JC: It is. The theme this year, Standard Bank have chosen the arts and the creation of art. So the point of this is to try and imagine that art is one of the fine arts and wine is one of the fine arts. We’ve got these beautiful displays, you might have seen them up and down the posters down the street. With birds and bees and fauna. That’s been designed specially to look at which regions have specific fauna and flora.
On the theme of the art, we’ve got this young, gorgeous girl called Nomasa. She has a company in France called Undiscovered Canvas. She is selecting a selection of South African artists here which she’s exhibiting here. But she’s also exhibited in the past in France and in Europe.
She started the company because she realised there was such interest in South African art overseas. She really wanted people to come and see and buy. She’s been running this exhibition in France for many years. I teamed up with her and I said “Come to the show, we’ll get the South African artists and we’ll be able to promote it.”
We’ve got Jenna Clifford, who needs no introduction. So she’ll be brining mainly her home décor and she’ll be able to show us what they’ve designed along the silver range. The theme of the arts is coming through quite strongly.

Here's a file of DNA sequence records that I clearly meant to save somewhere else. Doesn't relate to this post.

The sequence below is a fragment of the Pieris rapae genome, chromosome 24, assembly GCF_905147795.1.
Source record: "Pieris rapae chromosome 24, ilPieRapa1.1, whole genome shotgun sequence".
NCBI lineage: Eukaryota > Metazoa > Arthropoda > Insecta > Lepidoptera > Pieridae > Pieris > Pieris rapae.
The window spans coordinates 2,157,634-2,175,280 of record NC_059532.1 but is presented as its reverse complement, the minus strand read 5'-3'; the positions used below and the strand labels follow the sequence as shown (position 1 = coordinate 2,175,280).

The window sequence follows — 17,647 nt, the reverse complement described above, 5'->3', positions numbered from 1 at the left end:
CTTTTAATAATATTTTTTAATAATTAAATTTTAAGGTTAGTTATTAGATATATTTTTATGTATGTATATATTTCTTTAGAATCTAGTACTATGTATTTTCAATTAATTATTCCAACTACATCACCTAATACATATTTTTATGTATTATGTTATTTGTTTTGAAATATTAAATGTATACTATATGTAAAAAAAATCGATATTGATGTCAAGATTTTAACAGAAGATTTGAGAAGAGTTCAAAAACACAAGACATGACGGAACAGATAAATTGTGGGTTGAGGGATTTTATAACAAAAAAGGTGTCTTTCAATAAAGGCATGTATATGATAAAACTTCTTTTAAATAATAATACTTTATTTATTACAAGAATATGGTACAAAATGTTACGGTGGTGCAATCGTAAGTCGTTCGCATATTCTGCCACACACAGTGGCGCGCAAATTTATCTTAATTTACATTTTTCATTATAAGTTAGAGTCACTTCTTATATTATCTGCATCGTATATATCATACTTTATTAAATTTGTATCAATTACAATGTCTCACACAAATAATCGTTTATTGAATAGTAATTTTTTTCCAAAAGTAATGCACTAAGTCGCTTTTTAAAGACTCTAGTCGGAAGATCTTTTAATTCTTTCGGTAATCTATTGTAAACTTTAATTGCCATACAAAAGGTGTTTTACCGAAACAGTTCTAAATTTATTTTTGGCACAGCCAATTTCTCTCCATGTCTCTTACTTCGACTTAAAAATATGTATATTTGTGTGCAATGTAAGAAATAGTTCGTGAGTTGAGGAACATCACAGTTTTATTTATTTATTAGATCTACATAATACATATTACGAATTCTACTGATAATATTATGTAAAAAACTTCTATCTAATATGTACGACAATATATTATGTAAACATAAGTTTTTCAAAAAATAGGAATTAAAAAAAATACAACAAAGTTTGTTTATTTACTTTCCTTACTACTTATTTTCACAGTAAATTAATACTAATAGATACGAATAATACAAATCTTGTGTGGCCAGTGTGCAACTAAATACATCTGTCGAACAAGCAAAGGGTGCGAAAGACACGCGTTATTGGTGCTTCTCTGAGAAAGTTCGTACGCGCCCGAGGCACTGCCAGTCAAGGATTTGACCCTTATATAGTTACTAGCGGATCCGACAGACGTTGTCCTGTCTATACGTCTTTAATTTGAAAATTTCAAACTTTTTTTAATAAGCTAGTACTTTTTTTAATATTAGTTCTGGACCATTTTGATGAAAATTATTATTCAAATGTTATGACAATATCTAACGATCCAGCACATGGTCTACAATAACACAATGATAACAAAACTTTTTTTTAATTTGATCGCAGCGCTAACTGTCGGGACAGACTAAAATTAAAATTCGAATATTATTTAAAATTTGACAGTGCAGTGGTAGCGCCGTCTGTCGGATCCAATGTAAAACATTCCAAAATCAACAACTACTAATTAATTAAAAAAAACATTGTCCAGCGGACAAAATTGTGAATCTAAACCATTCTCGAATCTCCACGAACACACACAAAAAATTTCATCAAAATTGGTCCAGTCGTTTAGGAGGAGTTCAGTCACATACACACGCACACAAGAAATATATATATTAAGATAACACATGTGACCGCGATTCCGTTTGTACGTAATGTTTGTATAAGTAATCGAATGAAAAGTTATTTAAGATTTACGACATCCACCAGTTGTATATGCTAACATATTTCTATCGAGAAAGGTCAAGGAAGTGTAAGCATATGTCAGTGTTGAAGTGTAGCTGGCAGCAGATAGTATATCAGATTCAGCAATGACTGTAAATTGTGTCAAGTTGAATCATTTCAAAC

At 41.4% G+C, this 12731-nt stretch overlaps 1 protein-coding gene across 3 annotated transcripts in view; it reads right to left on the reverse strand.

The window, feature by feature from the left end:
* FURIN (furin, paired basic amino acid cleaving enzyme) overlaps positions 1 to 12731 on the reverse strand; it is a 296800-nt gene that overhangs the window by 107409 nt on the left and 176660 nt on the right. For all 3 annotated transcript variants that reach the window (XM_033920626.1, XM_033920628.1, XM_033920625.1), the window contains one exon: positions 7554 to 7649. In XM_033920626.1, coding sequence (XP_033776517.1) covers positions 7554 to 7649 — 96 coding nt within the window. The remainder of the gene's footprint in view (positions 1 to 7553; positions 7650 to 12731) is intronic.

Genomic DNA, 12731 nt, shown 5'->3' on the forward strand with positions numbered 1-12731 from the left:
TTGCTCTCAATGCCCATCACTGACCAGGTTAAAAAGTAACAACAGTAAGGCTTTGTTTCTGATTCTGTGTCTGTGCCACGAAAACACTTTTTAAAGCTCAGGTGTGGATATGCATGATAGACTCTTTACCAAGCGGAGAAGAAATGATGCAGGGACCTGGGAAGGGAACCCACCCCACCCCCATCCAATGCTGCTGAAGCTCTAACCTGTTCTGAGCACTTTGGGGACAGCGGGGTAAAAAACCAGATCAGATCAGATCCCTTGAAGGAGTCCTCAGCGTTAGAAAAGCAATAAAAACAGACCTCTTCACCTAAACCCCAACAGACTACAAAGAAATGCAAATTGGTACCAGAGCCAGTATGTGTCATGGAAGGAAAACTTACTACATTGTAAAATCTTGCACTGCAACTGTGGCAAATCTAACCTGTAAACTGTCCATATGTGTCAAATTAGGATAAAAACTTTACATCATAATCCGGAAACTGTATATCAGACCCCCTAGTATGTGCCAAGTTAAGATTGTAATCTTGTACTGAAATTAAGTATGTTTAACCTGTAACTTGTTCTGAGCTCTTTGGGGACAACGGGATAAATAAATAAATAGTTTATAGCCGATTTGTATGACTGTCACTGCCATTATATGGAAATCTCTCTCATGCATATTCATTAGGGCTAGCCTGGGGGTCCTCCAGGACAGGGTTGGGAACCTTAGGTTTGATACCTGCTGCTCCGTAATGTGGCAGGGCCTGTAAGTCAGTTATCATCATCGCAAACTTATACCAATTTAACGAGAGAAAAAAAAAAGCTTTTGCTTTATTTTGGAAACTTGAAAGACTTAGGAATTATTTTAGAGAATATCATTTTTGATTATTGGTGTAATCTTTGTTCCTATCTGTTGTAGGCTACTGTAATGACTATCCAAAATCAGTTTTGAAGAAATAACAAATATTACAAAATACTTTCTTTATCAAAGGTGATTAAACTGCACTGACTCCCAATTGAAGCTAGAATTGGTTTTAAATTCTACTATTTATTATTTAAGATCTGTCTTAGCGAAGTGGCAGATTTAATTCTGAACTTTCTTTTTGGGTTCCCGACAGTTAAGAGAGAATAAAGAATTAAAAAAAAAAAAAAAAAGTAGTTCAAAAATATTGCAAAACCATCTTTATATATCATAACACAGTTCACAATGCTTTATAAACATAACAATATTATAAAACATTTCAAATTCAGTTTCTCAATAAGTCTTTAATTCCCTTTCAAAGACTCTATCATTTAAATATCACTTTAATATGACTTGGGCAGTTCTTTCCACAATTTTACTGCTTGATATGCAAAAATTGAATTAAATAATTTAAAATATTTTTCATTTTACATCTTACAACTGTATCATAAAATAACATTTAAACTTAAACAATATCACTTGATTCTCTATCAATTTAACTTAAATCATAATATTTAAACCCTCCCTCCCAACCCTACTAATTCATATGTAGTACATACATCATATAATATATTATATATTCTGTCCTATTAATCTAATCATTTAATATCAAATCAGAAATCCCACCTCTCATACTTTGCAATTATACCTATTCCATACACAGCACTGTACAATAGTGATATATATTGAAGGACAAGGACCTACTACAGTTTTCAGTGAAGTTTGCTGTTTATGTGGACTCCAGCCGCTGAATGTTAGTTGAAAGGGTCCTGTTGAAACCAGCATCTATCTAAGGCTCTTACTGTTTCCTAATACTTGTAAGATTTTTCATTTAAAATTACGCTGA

How to tackle a wine show
JCW: Let’s go back to wine. I always think that if you don’t know anything about wine, except maybe you’ve tried it a couple of times and you like it, you go to a festival, I think they can be very bewildered. Because they don’t know where to go. They don’t know where to taste. They don’t know how to taste. You’ve also taken care of that this year?
JC: We have. We’ve got a project called Illumination. Which is trying to explain to people how your palette works and how your taste buds work. When you’re tasting, you use three of your five senses. The one is the eye, you look at the colour. The second is the smell, you smell it, which of course the winery people and the wine fraternity are so fussy.
You have to say you sniff it and it’s all about the aroma and the bouquet. Then it’s the taste, so it’s the flavour on your taste. Of the three senses, the smell is actually the most important. You’re really justifying what you’re smelling on your palette. But the eye, we’ve got the Google glasses.
Smells, Cape Wine Academy are coming with a variety of wine folds. So if you smell a wine that is corked and they’ve shown it to you. You recognise it, you know that you can go to a restaurant. When you see that, or smell that smell and often it comes with a darker colour of the wine as well. You’ll say “I have a problem here, it could be…” it’s just a great way for people to learn what you should or shouldn’t be smelling.
Then we’re doing a food pairing. I went to one of the best in this market in South Africa and that’s Creation Carolyn Martin. She’s just amazing with all the ideas she’s got. She teams up with sommeliers. What she’s doing is she’s going to bring passionate fruit, so granadilla with Chenin Blanc. The same passionate fruit with Merlot.